This trip could very likely be my last of the year, so we wanted to make the most out of what we had. Unfortunately, all we had was a weekend, and it looked like it was going to be a soggy one.
We decided to head to the Kawartha Highlands again, getting into Bottle Lake, then taking a short 80m portage into Sucker Lake. It was an easy paddle, less than 4 kms, and this was just perfect. I planned this trip to maximize our time camping, and avoid getting our boots wet with early October coldness.
We decided, regardless of work or setting suns, to get our site on the north side of Sucker Lake by Friday so that we had all of Saturday to relax. I was paddling in solo, and my friends in the other canoe were about an hour ahead of me. I managed to fight the good fight against traffic, but I was still pushing off shore after 7 o’clock in October, well after twilight had set in. It was an interesting experience to be sure. My eyes fully dialated, allowing me to use every little scrap of light that was in the air. A few people were on Bottle Lake, and that gave me some campfire beacons to navigate with. Everything was going well until I hit the portage.
Only 80m long, I could have fallen up this portage, and I made very short work of it. Coming out the other side, I saw a blinking light in the general direction of my site/friends, and I was overjoyed to see them so close! I packed the canoe up and hopped to getting to them. Unfortunately for me, they weren’t signaling me from shore, but had rather come to see if I needed help. It was a welcome sight, don’t get me wrong, but paddling to the site afterwards resulted in a very deep darkness. It was cloudy out, and had been drizzling as I put in from the parking lot, this meant no stars. There was no moon. I could barely differentiate between the trees, the sky, and the lake. It was very disorientating!
But we got to site 120 easily enough, and set about putting up camp. The boys had already strung up a tarp and put up the tents, so there was little to do aside from comfort stuff, but none of us had eatten yet and I had all the food in my canoe. Dehydrated turkey, pasta sauce, red pepper, and eggplant solved that problem! We spent the rest of the night catching up, tending the fire as best we could, and thinking about what we’d do on Saturday.
We slept in a bit, rousing around 9AM, and got the morning chores out of the way. Coffee, breakfast, looking at the lake which night had hidden before…it was a lazy start to the day. But as is prone to happen, we went fishing just before noon. The waters were warming up, and we didn’t want to miss any activity! A couple friendly bass and sunfish later, we decided to check out some sites around the lake, see what we were missing. The island site (#127) seemed nice enough, but it was site 125 that blew us away. It had enough space to house an army, a lovely privy location, and some really neat features (there was a tree that grew all sorts of wierd ways). If I could reserve that site, I would have. According to the wardens that came by (first time I’ve had one look in KH), someone was booked on that site, but they never showed.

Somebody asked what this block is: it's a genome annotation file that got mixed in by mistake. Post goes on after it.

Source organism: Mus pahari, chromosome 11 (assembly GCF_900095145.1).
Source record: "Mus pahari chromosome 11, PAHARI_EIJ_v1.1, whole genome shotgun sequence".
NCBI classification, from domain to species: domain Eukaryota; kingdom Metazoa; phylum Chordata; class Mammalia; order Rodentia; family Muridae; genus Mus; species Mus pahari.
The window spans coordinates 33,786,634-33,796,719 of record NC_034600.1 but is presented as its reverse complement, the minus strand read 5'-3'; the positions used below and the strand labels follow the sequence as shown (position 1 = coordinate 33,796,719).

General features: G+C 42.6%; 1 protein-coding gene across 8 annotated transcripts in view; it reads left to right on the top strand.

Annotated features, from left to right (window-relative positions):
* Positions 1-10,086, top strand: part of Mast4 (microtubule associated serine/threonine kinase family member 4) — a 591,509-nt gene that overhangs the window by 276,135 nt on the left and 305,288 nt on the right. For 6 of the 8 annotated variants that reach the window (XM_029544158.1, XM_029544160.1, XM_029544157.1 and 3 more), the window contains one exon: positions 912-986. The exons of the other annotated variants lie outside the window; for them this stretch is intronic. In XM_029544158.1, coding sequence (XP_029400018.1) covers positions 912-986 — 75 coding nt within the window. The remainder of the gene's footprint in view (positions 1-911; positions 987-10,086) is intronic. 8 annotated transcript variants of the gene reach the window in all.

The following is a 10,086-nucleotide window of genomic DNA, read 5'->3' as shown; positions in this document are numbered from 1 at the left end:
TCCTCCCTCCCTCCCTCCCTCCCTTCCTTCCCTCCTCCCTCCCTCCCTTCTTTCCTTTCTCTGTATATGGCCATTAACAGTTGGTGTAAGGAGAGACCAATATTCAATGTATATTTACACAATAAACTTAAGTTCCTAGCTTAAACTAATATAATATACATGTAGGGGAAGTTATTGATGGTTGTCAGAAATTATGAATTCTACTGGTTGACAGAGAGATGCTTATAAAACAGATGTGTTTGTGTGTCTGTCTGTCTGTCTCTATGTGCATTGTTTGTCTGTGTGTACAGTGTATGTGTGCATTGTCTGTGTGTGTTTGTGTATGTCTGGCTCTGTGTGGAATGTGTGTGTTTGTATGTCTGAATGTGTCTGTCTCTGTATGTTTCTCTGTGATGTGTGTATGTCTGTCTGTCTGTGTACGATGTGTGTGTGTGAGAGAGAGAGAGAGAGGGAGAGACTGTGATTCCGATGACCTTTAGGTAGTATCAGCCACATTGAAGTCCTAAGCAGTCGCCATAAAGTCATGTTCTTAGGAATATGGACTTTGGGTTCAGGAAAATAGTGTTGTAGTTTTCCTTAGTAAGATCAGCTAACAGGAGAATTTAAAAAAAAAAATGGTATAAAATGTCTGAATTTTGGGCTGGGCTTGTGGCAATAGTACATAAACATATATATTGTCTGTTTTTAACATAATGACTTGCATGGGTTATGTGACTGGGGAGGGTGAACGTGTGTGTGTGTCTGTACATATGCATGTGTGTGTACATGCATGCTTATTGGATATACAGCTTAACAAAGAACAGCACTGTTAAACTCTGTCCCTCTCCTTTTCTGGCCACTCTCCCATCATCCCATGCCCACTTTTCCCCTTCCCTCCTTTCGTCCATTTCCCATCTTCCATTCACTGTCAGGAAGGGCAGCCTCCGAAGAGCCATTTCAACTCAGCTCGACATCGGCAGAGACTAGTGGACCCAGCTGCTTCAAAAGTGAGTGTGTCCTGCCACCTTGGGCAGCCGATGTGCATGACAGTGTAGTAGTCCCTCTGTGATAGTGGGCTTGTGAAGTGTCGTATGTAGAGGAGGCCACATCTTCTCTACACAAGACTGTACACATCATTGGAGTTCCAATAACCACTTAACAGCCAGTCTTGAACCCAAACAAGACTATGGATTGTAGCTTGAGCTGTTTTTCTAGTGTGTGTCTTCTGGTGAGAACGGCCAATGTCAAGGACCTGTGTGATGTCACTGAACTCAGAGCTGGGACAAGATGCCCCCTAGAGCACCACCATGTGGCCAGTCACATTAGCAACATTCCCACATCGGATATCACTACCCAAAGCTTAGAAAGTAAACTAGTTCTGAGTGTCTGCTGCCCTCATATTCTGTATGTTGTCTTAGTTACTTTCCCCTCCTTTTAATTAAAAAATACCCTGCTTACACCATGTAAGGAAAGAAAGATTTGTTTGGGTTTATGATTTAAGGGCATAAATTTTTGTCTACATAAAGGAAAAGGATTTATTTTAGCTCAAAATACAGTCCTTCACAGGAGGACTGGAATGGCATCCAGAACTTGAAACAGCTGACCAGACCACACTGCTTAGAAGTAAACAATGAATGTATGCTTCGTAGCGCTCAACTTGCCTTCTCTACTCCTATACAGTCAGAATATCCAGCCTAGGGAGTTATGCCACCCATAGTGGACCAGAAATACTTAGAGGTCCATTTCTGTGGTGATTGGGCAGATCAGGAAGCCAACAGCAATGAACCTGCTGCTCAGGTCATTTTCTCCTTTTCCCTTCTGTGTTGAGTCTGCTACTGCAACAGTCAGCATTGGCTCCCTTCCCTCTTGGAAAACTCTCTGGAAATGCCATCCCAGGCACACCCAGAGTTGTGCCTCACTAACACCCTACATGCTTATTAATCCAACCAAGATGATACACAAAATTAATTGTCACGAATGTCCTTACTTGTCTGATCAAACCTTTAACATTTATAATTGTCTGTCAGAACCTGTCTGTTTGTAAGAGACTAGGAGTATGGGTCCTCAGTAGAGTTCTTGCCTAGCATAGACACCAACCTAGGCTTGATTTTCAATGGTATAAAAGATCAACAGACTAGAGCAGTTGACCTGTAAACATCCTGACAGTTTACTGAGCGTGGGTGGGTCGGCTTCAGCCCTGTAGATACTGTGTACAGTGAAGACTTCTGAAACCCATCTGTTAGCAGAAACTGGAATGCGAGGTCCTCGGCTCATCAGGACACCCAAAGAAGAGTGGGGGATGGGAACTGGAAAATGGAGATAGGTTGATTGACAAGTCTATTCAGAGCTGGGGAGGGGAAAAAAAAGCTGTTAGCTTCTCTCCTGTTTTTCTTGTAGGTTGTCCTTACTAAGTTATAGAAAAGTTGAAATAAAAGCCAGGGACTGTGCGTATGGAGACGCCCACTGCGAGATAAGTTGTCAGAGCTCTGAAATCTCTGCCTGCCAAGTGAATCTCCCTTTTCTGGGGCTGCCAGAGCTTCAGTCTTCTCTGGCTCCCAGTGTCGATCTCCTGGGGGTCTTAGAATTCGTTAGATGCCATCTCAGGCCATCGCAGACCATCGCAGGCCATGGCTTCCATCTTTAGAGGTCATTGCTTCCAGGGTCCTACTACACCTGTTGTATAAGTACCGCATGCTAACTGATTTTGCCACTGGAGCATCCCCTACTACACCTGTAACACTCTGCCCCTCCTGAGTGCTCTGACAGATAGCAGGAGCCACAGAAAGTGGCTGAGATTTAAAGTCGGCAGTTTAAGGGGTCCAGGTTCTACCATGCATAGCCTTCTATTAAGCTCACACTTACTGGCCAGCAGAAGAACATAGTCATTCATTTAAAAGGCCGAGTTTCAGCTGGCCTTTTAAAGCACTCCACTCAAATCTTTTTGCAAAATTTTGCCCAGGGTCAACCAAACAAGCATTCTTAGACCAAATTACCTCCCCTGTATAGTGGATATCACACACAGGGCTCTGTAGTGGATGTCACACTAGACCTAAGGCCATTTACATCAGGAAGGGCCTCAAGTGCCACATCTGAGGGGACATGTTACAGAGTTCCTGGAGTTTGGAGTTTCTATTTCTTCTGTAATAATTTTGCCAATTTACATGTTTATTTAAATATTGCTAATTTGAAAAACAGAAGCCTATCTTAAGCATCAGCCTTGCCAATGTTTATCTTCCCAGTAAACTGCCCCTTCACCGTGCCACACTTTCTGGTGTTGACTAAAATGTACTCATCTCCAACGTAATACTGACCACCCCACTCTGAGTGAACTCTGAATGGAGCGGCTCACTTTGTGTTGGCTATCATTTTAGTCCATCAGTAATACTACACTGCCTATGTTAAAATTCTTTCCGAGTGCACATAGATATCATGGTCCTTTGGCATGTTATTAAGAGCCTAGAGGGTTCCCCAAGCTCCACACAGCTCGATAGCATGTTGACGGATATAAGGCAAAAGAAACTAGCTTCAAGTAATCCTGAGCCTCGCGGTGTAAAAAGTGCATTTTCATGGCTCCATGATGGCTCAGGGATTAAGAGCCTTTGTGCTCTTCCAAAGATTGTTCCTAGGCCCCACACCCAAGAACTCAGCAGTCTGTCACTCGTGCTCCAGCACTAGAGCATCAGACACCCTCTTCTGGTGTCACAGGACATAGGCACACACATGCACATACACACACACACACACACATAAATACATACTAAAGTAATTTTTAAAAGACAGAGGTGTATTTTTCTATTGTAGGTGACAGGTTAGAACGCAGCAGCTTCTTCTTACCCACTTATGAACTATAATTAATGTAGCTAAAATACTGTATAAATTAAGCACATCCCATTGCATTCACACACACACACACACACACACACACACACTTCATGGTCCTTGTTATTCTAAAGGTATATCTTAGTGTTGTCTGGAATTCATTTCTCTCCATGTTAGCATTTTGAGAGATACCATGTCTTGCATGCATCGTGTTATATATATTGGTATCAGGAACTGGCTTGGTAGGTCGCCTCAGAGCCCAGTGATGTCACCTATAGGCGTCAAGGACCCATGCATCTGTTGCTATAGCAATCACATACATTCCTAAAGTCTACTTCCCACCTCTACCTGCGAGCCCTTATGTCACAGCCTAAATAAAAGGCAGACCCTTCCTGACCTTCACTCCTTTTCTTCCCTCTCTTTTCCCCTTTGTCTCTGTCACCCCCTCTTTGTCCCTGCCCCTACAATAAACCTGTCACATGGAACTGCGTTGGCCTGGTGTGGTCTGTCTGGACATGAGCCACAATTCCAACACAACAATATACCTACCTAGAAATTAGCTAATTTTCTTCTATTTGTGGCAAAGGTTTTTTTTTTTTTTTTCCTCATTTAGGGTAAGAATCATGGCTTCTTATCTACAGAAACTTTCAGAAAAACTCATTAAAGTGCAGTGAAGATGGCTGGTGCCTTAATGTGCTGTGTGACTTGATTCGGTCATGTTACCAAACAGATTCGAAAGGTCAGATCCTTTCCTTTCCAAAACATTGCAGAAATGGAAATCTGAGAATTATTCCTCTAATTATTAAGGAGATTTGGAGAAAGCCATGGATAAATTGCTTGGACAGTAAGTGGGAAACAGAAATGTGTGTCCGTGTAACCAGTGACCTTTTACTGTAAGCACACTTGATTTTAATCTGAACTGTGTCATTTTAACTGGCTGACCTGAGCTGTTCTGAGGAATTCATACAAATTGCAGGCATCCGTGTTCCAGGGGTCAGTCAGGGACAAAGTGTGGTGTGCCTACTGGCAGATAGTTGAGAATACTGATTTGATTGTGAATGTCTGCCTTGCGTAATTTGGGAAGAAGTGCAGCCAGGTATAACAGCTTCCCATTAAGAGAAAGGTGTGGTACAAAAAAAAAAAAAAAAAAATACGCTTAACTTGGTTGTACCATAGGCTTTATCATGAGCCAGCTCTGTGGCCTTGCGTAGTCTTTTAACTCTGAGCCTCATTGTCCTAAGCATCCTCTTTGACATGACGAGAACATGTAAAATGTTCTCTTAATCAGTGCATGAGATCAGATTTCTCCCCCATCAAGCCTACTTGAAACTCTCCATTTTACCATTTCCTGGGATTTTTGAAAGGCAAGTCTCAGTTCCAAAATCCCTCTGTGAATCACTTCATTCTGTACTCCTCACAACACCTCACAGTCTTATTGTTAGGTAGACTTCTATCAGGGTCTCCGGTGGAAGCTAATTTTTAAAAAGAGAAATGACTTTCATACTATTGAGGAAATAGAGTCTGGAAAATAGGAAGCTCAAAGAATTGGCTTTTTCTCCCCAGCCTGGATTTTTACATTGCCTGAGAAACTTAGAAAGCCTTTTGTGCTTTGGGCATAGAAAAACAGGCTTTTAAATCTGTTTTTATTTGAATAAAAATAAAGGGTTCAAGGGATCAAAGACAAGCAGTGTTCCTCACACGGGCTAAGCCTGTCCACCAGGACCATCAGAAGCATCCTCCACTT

We headed back to the site for a quick bite of lunch and to stoke the fire. By this point, we’d found some perfect logs for cutting up and chopping, and we made a point of cutting one or two pieces up when we had a chance. It was a very tough log, so going was slow, but we were in no rush. By the time night would come around, we had a tremendous stack of wood to keep us warm.
We had a quick lunch, and were soon out fishing again, this time in a part of the lake the wardens had pointed out. I was solo again, and was getting no luck trolling, but the other crew was having some luck. I headed back towards the site, as it was clouding over again (although we’d had lovely fall weather until then!) and tried my luck in the shallower side of the lake. When the other canoe started back, I’d given up to take a bathroom break and stoke the fire up again.
Dinner that night was pizza on the Outback Oven. I adore that thing. I can’t think of a more decadent and delicious meal when you’re 10 miles from nobody. The others were impressed as well I think. The coup de gras was some lake trout the other canoe had run into, cooked to perfection over the fire. We cajoled about the year long into the night, and went to bed happy as clams.
Over the course of the night though, we heard the unmistakable noise of wind picking up. The flap of a tarp and the creek of trees and leaves made us all tense when we woke up around 7:30. It actually wasn’t that bad, there were no white-caps and the wind was going with us! The weather networks were calling for lightning around noon, and the wind seemed to be getting worse by the minute, so we forwent breakfast in exchange for a quick coffee as we packed things up while we were dry. Luckily we got the tents down before the drizzle started (ain’t nothin’ worse than a wet tent in your bag!), and got going around 8:30.
Not much else to say about this trip, it was a great one. We lucked out on weather, brought all our toys to play with, and had some luck fishing. I just hope I can get one more trip in before the ice starts up.